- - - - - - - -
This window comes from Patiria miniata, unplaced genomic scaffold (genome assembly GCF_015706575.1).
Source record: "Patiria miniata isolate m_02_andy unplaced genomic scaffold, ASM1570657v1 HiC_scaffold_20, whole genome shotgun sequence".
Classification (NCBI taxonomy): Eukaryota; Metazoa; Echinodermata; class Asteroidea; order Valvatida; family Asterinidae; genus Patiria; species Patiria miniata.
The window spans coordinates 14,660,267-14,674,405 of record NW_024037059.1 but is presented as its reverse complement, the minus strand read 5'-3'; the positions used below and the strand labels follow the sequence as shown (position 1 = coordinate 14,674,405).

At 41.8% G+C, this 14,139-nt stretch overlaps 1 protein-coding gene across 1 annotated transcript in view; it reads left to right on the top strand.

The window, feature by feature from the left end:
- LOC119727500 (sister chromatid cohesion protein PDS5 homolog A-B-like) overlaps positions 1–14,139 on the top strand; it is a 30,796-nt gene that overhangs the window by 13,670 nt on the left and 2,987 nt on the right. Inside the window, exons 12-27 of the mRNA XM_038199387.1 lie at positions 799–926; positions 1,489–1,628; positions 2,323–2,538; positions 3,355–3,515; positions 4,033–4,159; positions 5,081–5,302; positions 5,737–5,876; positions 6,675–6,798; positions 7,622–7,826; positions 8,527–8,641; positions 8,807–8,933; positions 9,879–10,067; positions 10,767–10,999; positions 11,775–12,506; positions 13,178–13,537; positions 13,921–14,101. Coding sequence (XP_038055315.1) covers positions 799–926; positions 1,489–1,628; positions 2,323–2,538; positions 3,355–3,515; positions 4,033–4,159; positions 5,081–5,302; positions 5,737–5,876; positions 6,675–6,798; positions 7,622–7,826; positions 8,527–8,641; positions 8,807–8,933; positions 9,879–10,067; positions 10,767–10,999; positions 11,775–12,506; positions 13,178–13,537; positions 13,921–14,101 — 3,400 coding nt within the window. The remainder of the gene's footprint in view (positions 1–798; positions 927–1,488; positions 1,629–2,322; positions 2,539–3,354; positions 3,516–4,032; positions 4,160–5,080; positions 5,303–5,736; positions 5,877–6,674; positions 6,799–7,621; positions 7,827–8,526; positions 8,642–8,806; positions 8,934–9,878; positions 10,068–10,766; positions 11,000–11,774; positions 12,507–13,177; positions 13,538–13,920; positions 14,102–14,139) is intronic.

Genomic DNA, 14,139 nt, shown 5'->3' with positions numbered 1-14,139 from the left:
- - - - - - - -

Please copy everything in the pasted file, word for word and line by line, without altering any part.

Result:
This window comes from Patiria miniata, unplaced genomic scaffold (genome assembly GCF_015706575.1).
Source record: "Patiria miniata isolate m_02_andy unplaced genomic scaffold, ASM1570657v1 HiC_scaffold_20, whole genome shotgun sequence".
Classification (NCBI taxonomy): Eukaryota; Metazoa; Echinodermata; class Asteroidea; order Valvatida; family Asterinidae; genus Patiria; species Patiria miniata.
The window spans coordinates 14,660,267-14,674,405 of record NW_024037059.1 but is presented as its reverse complement, the minus strand read 5'-3'; the positions used below and the strand labels follow the sequence as shown (position 1 = coordinate 14,674,405).

At 41.8% G+C, this 14,139-nt stretch overlaps 1 protein-coding gene across 1 annotated transcript in view; it reads left to right on the top strand.

The window, feature by feature from the left end:
- LOC119727500 (sister chromatid cohesion protein PDS5 homolog A-B-like) overlaps positions 1–14,139 on the top strand; it is a 30,796-nt gene that overhangs the window by 13,670 nt on the left and 2,987 nt on the right. Inside the window, exons 12-27 of the mRNA XM_038199387.1 lie at positions 799–926; positions 1,489–1,628; positions 2,323–2,538; positions 3,355–3,515; positions 4,033–4,159; positions 5,081–5,302; positions 5,737–5,876; positions 6,675–6,798; positions 7,622–7,826; positions 8,527–8,641; positions 8,807–8,933; positions 9,879–10,067; positions 10,767–10,999; positions 11,775–12,506; positions 13,178–13,537; positions 13,921–14,101. Coding sequence (XP_038055315.1) covers positions 799–926; positions 1,489–1,628; positions 2,323–2,538; positions 3,355–3,515; positions 4,033–4,159; positions 5,081–5,302; positions 5,737–5,876; positions 6,675–6,798; positions 7,622–7,826; positions 8,527–8,641; positions 8,807–8,933; positions 9,879–10,067; positions 10,767–10,999; positions 11,775–12,506; positions 13,178–13,537; positions 13,921–14,101 — 3,400 coding nt within the window. The remainder of the gene's footprint in view (positions 1–798; positions 927–1,488; positions 1,629–2,322; positions 2,539–3,354; positions 3,516–4,032; positions 4,160–5,080; positions 5,303–5,736; positions 5,877–6,674; positions 6,799–7,621; positions 7,827–8,526; positions 8,642–8,806; positions 8,934–9,878; positions 10,068–10,766; positions 11,000–11,774; positions 12,507–13,177; positions 13,538–13,920; positions 14,102–14,139) is intronic.

Genomic DNA, 14,139 nt, shown 5'->3' with positions numbered 1-14,139 from the left: